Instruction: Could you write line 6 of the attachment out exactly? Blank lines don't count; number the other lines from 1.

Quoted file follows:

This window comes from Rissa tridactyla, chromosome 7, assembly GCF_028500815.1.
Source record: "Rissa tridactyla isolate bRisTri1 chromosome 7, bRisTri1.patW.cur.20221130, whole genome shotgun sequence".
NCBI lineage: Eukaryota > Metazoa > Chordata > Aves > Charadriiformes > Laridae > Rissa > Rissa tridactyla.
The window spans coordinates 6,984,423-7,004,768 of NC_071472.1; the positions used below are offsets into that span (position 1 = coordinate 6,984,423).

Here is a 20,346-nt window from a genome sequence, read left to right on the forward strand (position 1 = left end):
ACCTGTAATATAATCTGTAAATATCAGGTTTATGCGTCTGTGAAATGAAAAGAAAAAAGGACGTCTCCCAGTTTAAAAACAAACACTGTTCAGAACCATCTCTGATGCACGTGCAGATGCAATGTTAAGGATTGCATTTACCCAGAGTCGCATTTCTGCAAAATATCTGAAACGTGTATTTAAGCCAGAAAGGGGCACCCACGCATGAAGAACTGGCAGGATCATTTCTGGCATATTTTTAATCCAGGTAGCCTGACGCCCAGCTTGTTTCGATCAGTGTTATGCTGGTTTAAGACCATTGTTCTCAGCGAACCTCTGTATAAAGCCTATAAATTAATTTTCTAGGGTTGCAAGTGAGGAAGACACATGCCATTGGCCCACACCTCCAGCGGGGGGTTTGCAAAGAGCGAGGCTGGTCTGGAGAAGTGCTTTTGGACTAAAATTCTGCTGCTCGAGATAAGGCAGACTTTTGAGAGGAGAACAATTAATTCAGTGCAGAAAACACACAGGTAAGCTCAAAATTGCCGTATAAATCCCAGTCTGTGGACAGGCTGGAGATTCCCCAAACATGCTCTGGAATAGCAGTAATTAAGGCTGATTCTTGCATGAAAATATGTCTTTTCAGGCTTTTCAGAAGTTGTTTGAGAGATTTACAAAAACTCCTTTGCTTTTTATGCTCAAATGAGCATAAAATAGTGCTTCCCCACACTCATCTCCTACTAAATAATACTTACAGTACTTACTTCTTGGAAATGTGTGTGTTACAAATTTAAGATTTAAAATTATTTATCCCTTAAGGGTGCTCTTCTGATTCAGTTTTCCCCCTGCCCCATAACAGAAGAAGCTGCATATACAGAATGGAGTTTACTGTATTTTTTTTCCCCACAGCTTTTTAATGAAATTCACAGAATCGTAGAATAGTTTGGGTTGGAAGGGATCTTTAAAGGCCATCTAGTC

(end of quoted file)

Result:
ACCTGTAATATAATCTGTAAATATCAGGTTTATGCGTCTGTGAAATGAAAAGAAAAAAGGACGTCTCCCAGTTTAAAAACAAACACTGTTCAGAACCATCTCTGATGCACGTGCAGATGCAATGTTAAGGATTGCATTTACCCAGAGTCGCATTTCTGCAAAATATCTGAAACGTGTATTTAAGCCAGAAAGGGGCACCCACGCATGAAGAACTGGCAGGATCATTTCTGGCATATTTTTAATCCAGGTAGCCTGACGCCCAGCTTGTTTCGATCAGTGTTATGCTGGTTTAAGACCATTGTTCTCAGCGAACCTCTGTATAAAGCCTATAAATTAATTTTCTAGGGTTGCAAGTGAGGAAGACACATGCCATTGGCCCACACCTCCAGCGGGGGGTTTGCAAAGAGCGAGGCTGGTCTGGAGAAGTGCTTTTGGACTAAAATTCTGCTGCTCGAGATAAGGCAGACTTTTGAGAGGAGAACAATTAATTCAGTGCAGAAAACACACAGGTAAGCTCAAAATTGCCGTATAAATCCCAGTCTGTGGACAGGCTGGAGATTCCCCAAACATGCTCTGGAATAGCAGTAATTAAGGCTGATTCTTGCATGAAAATATGTCTTTTCAGGCTTTTCAGAAGTTGTTTGAGAGATTTACAAAAACTCCTTTGCTTTTTATGCTCAAATGAGCATAAAATAGTGCTTCCCCACACTCATCTCCTACTAAATAATACTTACAGTACTTACTTCTTGGAAATGTGTGTGTTACAAATTTAAGATTTAAAATTATTTATCCCTTAAGGGTGCTCTTCTGATTCAGTTTTCCCCCTGCCCCATAACAGAAGAAGCTGCATATACAGAATGGAGTTTACTGTATTTTTTTTCCCCACAGCTTTTTAATGAAATTCACAGAATCGTAGAATAGTTTGGGTTGGAAGGGATCTTTAAAGGCCATCTAGTC